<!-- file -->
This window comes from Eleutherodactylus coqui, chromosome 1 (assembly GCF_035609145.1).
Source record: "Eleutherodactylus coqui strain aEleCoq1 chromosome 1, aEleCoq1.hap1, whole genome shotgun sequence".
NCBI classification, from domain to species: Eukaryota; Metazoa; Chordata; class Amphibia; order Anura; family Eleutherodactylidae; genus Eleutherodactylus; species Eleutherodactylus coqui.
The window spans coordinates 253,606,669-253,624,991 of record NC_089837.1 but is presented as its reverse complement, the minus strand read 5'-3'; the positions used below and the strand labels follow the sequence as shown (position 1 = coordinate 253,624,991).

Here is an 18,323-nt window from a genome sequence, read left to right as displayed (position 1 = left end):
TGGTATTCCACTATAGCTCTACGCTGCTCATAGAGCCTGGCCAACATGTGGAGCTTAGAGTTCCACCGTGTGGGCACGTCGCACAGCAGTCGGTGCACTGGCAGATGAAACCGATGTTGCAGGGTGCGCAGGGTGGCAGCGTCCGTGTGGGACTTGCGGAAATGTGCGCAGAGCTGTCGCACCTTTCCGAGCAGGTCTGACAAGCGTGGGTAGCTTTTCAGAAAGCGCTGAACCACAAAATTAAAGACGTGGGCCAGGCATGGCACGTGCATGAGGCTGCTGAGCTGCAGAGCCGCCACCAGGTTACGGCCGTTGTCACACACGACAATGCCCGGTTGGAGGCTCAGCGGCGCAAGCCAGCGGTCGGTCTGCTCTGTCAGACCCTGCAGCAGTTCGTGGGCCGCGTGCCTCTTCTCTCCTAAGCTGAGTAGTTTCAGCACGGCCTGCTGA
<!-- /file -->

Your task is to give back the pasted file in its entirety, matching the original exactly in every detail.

This window comes from Eleutherodactylus coqui, chromosome 1 (assembly GCF_035609145.1).
Source record: "Eleutherodactylus coqui strain aEleCoq1 chromosome 1, aEleCoq1.hap1, whole genome shotgun sequence".
NCBI classification, from domain to species: Eukaryota; Metazoa; Chordata; class Amphibia; order Anura; family Eleutherodactylidae; genus Eleutherodactylus; species Eleutherodactylus coqui.
The window spans coordinates 253,606,669-253,624,991 of record NC_089837.1 but is presented as its reverse complement, the minus strand read 5'-3'; the positions used below and the strand labels follow the sequence as shown (position 1 = coordinate 253,624,991).

Here is an 18,323-nt window from a genome sequence, read left to right as displayed (position 1 = left end):
TGGTATTCCACTATAGCTCTACGCTGCTCATAGAGCCTGGCCAACATGTGGAGCTTAGAGTTCCACCGTGTGGGCACGTCGCACAGCAGTCGGTGCACTGGCAGATGAAACCGATGTTGCAGGGTGCGCAGGGTGGCAGCGTCCGTGTGGGACTTGCGGAAATGTGCGCAGAGCTGTCGCACCTTTCCGAGCAGGTCTGACAAGCGTGGGTAGCTTTTCAGAAAGCGCTGAACCACAAAATTAAAGACGTGGGCCAGGCATGGCACGTGCATGAGGCTGCTGAGCTGCAGAGCCGCCACCAGGTTACGGCCGTTGTCACACACGACAATGCCCGGTTGGAGGCTCAGCGGCGCAAGCCAGCGGTCGGTCTGCTCTGTCAGACCCTGCAGCAGTTCGTGGGCCGCGTGCCTCTTCTCTCCTAAGCTGAGTAGTTTCAGCACGGCCTGCTGA